Looked After Children services in COVID-19 pandemic recovery plans - statement

The purpose of this joint statement from RCPCH and Royal College of Nursing is to outline the principles and standards for local service providers and Clinical Commissioning Groups (CCGs) to aid the development of recovery plans for Looked After Children (LAC), raising awareness of vulnerable children and young people to mitigate risk and offer support where possible.
Reset, Restore, Recover | RCPCH Principles for recovery
Last modified
21 December 2020
Royal College of Nursing

There has been no change to the intercollegiate document1 and legislation and statutory duties surrounding looked after children.

Plans must link to national guidance, eg Personal Protective Equipment (PPE) and social distancing.

Principles for the recovery of LAC services

While this document primarily relates to the system and processes across England, the principles below can be applied as appropriate across the other nations of the UK.

  • As always children and young people should remain at the centre of decision making, with their best interests paramount. We acknowledge that the voice of the child or young person may have been missed in the COVID-19 contingency arrangements and opportunities for children to express their views with confidence need to be considered, eg face to face appointments.  Many agencies are leading on consultations and supporting children and young people to ensure their voice is heard with consultations or research – CoramVoice, youth advocacy service and NSPCC, and we need to incorporate the ideas and views of children and young people in care.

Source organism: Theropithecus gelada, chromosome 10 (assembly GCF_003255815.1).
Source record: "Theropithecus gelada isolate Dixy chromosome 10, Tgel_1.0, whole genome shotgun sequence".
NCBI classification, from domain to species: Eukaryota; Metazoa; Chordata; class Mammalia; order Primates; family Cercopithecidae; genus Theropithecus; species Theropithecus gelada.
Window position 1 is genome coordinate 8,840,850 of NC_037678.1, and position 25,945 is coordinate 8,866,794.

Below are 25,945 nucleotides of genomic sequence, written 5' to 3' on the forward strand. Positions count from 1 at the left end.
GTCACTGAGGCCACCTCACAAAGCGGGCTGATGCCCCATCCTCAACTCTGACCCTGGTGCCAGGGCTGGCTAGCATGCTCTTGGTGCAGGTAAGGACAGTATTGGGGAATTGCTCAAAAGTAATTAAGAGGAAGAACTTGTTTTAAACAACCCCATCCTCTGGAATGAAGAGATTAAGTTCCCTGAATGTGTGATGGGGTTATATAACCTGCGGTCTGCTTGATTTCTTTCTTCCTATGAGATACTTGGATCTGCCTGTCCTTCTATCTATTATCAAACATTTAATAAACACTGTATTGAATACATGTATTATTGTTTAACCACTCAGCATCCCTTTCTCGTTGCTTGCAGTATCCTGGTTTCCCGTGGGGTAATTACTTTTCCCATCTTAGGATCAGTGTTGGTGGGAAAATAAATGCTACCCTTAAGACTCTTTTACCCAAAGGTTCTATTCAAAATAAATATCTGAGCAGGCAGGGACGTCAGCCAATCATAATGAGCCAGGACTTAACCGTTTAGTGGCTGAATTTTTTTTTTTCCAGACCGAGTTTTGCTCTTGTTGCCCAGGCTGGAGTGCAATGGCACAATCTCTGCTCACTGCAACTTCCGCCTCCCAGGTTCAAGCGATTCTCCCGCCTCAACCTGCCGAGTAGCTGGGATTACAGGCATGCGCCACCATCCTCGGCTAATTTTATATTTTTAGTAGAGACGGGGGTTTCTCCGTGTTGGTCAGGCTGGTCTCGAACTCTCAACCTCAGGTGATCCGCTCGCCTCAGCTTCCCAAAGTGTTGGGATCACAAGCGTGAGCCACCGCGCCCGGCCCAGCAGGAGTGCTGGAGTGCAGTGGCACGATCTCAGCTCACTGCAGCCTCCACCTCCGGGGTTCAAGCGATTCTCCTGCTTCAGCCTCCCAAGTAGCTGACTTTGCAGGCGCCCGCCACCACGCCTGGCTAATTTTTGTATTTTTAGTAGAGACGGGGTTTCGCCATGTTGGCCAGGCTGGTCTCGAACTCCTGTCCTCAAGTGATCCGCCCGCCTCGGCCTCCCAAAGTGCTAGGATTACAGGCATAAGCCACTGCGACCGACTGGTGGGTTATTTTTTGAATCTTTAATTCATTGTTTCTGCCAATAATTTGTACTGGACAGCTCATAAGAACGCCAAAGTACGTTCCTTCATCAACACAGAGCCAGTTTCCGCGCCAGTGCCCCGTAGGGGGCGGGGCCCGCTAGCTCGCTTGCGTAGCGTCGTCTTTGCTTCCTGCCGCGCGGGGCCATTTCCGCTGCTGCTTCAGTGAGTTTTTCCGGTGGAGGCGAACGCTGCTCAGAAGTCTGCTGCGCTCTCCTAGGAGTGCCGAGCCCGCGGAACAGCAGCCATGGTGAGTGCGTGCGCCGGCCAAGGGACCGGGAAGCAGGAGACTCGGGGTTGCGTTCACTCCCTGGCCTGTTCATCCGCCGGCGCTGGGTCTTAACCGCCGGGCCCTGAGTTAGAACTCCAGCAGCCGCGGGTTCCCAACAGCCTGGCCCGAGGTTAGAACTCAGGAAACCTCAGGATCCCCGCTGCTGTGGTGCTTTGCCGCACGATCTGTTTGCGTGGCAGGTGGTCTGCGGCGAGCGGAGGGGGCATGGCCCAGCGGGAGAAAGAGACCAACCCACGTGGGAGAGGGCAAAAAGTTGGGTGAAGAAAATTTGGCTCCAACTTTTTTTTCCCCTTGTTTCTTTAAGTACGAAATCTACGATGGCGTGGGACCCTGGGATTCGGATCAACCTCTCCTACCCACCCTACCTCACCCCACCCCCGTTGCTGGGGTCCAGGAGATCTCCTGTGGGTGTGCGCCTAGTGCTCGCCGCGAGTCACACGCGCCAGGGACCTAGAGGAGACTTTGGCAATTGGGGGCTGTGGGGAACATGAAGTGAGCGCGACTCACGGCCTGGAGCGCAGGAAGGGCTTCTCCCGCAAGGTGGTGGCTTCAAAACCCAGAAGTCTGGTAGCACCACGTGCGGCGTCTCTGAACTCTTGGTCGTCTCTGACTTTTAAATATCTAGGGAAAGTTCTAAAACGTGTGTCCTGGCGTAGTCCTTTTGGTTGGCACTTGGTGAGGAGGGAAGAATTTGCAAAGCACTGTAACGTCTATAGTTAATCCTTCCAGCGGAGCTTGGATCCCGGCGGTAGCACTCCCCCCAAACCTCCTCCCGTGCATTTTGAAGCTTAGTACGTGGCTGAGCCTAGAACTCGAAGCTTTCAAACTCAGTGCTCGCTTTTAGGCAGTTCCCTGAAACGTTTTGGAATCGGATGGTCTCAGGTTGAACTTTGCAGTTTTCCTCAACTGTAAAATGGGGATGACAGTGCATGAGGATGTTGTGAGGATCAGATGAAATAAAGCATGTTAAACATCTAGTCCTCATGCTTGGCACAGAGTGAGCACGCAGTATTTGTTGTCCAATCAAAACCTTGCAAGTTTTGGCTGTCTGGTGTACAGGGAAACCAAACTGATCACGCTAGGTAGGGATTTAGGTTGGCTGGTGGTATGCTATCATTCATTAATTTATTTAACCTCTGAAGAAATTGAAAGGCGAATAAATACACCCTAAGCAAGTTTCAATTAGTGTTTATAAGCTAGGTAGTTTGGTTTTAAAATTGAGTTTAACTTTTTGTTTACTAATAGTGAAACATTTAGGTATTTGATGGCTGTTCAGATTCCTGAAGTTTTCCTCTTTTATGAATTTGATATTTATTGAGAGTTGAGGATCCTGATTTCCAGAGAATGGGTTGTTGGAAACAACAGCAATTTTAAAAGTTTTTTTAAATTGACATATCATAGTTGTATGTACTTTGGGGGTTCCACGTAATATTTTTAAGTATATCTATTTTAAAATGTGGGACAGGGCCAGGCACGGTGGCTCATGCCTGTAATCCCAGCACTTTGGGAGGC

• It may be helpful to consult with young people locally about their experiences of COVID-19, lockdown and of accessing health care (including virtual health assessments). Feedback can then be used to inform recovery planning and new ways of working.

When considering how to move forward, services should review lessons learnt and ways of working together across agencies. Innovation and development of the ‘new normal’ are important, eg incorporating new technologies and other service developments into business as usual working and allowing the flexibility to engage with young people who may have previously refused assessments.

We acknowledge there is likely to be an increase in safeguarding referrals/assessments and then also an increase in the number of children in care with Initial Health Assessments (IHA) and Review Health Assessments (RHA) (in six to 12 months’ time) required. Current decisions are about balancing service requirements and capacity against individual needs.

General standards for LAC services

The following general standards can be used to aid discussion and service planning:

  • Statutory guidance2 advises that a holistic health assessment is undertaken when a child enters care. This is to ensure any missed health concerns and new issues can be diagnosed and assessed, as well as provides the opportunity to speak with children and young people.